With only one more bird to go in Mike Pentecost’s quest to take 450 turkeys before he turns 50 on May 29, the hunter, along with his cameraman Terry Sullivan and outfitter Brad Greba of Whitetail Creek Outfitters, left Montana and crossed back into Wyoming where Brad’s operation is based.
“It had been such a long season with a lot of challenges and successes," said Mike. "I was a little nervous, but also extremely positive, that we were going to find number four fifty and complete this goal like I set out to."
The very same afternoon after killing his Merriam’s in Montana, Mike and his crew found themselves scouting for birds in Wyoming when they spotted a lone gobbler in the distance. Mike began calling to see if the turkey was interested, but it was’t and it soon disappeared from sight.
Mike does, however, got a hen cranked up, and their calling together draws in the sounds of a gobbler also approaching. The guys realized after it was too late that they weren’t really set up right for the camera and when they got up to reposition, they accidentally spooked the hen and/or gobbler because everything went dead. As dark approached and they prepared to call it a day, they walked out on a rim to listen. Two birds were gobbling from the roost out in front of them.
“We knew where we were going to start the next morning,” Mike said.
Day Two in Wyoming
That next day, while the birds don’t gobble hot and heavy, the men are surprised during their first setup when a gobbler that had been otherwise silent suddenly appearsed right in front of them.
“I couldn’t believe it,” said Mike. “I just knew, ‘here we go’ this is going to be a quick hunt.” But it wasn’t. As quickly as the tom approached, it also got nervous when it didn’t see the hen it thought should be there and abruptly turned and walked away.
So much for Merriam’s always being easy to kill! In the end, they are still wild turkeys.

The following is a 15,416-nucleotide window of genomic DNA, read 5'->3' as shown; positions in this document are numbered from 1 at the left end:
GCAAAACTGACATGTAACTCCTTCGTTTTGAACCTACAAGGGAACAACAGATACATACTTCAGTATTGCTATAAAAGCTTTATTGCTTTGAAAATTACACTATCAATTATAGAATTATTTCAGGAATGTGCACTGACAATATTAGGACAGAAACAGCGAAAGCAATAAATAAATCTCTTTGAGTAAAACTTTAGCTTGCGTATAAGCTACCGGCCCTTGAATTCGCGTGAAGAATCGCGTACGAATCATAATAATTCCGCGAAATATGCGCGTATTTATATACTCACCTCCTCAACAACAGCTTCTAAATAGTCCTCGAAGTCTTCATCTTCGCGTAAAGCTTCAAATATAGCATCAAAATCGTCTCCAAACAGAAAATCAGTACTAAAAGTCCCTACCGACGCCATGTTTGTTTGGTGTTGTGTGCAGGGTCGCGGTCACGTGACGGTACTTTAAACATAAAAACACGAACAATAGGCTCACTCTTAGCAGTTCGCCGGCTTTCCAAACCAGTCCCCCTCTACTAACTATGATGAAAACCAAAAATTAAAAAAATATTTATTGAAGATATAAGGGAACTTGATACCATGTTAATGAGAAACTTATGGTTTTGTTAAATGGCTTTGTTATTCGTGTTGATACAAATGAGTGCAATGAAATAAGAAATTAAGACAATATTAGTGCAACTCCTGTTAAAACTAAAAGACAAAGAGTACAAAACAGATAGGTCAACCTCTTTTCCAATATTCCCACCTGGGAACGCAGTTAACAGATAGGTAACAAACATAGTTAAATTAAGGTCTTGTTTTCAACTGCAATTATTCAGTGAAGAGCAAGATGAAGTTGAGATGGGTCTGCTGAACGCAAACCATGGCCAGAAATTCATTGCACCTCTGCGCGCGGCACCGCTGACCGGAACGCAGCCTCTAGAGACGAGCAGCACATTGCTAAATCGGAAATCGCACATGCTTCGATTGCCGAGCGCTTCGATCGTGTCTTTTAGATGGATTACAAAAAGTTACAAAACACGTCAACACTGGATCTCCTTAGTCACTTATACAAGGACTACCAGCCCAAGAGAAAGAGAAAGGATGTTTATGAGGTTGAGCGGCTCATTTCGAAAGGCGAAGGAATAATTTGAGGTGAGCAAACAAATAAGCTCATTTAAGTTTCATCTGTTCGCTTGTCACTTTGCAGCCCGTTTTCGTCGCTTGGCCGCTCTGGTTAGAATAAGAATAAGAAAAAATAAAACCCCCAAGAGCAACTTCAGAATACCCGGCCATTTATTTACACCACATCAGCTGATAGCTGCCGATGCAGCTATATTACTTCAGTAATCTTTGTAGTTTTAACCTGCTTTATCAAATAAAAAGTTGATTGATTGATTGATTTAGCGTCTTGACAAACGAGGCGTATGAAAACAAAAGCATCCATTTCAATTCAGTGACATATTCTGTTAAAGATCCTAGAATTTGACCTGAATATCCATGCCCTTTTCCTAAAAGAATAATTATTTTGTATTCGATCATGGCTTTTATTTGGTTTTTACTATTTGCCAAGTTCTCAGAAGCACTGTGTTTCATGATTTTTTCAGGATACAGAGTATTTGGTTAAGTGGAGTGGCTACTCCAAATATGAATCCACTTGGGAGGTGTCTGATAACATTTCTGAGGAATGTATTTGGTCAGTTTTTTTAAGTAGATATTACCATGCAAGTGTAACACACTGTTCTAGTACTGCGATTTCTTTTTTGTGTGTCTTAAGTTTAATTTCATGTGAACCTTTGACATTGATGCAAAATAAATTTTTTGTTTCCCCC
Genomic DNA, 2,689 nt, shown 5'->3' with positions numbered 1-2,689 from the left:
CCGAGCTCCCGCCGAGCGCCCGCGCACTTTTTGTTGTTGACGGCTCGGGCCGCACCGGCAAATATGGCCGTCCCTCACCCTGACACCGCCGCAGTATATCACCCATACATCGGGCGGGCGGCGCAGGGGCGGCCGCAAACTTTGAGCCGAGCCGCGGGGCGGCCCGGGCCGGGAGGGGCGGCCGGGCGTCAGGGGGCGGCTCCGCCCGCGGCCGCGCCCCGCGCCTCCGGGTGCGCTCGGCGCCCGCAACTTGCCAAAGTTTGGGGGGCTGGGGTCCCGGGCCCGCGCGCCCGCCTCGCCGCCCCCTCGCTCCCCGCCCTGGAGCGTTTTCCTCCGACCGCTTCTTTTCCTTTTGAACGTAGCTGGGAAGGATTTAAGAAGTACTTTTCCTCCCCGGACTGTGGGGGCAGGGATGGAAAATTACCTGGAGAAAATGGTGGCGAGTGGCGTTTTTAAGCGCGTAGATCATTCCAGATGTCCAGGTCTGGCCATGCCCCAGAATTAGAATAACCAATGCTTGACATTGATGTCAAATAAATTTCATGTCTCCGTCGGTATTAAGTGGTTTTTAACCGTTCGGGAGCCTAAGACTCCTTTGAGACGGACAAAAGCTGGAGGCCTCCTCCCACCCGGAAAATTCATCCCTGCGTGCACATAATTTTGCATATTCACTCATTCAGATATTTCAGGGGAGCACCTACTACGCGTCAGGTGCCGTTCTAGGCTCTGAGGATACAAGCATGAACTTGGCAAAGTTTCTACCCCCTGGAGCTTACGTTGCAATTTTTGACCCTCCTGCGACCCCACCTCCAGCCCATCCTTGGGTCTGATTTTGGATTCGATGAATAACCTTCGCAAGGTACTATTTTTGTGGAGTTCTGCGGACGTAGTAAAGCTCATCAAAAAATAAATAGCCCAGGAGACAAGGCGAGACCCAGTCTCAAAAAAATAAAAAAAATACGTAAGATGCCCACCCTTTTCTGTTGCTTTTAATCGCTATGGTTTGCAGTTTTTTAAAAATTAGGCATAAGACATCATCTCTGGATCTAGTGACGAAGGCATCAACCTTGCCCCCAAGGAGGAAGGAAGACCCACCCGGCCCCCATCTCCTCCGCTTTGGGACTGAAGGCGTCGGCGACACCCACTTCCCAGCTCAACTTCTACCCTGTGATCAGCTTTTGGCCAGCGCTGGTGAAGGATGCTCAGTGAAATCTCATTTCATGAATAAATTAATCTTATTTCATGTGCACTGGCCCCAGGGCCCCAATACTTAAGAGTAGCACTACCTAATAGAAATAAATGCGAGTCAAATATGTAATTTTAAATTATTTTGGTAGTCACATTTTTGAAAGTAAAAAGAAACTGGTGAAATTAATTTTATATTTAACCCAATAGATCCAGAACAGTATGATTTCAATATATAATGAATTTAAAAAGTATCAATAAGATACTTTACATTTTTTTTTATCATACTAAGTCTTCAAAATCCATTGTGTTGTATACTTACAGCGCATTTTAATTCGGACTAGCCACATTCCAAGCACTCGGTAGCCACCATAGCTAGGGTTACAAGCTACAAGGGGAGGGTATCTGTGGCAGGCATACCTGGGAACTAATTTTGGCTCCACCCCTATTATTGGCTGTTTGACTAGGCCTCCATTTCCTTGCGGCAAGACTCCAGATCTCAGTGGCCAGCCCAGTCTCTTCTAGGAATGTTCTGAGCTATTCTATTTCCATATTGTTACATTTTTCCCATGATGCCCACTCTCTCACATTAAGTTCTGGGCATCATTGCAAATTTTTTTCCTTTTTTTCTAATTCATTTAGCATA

Mike kept hitting his crystal friction call and another gobbler they had responding earlier suddenly sounded off to their right.
The problem was, even though they could hear the gobbler drumming, meaning it was close, the camera wasn’t set up to get good footage of the bird coming in before it would be shot. Mike worried that this gobbler would respond like the other when it didn’t see a hen and take off, so he gambled and quickly set a hen decoy out in front of them.
The gamble paid off with one hitch, the turkey came right in and passed right by still out of sight of the camera’s lens.
“He was only twenty steps away,” said Mike. “I could’ve shot him, but the camera didn’t have him at all so I had to hold off.” That one was painful. Four hundred and fifty had just came and gone!
Mike calls and the bird turns back, but this time hangs up just a little farther than Mike is comfortable shooting.
“My mind was trying to make him ten yards closer than he was. He was just out of range in my opinion, and I am the one who would have to live with the decision if I had pulled the trigger and made a bad shot on him. So I let him walk,” Mike said.
He would ponder that decision throughout the day, knowing he made the right call, but still wondering if that was going to be his best opportunity to finish things out, for as the day wore on, the winds picked up and the hunting didn’t produce much action the rest of the day. They did, however, hear a tom gobbling from the roost as it began to grow dark. The gobbler was just 150 to 200 yards away from a blind they had built from brush that afternoon.
They had a starting spot for the next day.